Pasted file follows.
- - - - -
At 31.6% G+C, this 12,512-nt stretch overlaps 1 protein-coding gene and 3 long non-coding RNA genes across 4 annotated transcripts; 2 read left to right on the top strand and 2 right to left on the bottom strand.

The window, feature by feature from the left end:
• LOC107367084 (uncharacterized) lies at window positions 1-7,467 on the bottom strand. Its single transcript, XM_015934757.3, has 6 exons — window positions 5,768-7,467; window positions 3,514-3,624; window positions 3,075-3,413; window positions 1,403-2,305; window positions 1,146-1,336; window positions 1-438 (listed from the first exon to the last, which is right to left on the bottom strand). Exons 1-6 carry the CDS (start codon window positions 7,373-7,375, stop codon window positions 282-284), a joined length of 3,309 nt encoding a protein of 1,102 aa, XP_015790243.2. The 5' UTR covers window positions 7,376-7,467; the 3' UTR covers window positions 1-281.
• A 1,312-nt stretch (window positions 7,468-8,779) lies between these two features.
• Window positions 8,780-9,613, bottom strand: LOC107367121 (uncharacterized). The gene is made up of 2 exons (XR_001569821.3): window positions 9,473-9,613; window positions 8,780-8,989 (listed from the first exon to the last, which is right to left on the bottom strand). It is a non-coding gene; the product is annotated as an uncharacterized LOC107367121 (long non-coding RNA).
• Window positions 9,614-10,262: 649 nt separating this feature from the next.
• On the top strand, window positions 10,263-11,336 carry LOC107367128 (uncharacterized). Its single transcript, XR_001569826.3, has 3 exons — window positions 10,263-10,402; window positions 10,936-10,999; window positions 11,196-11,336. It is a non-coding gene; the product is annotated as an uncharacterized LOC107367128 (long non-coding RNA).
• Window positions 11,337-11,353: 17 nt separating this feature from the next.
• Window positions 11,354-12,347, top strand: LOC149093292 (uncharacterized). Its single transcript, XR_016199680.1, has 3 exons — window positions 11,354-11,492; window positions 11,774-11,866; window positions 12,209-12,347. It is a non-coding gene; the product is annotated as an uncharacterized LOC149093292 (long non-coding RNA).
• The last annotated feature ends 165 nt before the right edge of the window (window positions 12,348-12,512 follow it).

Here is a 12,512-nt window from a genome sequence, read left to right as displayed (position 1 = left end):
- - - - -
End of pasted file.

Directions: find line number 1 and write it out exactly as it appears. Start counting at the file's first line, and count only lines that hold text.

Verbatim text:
At 31.6% G+C, this 12,512-nt stretch overlaps 1 protein-coding gene and 3 long non-coding RNA genes across 4 annotated transcripts; 2 read left to right on the top strand and 2 right to left on the bottom strand.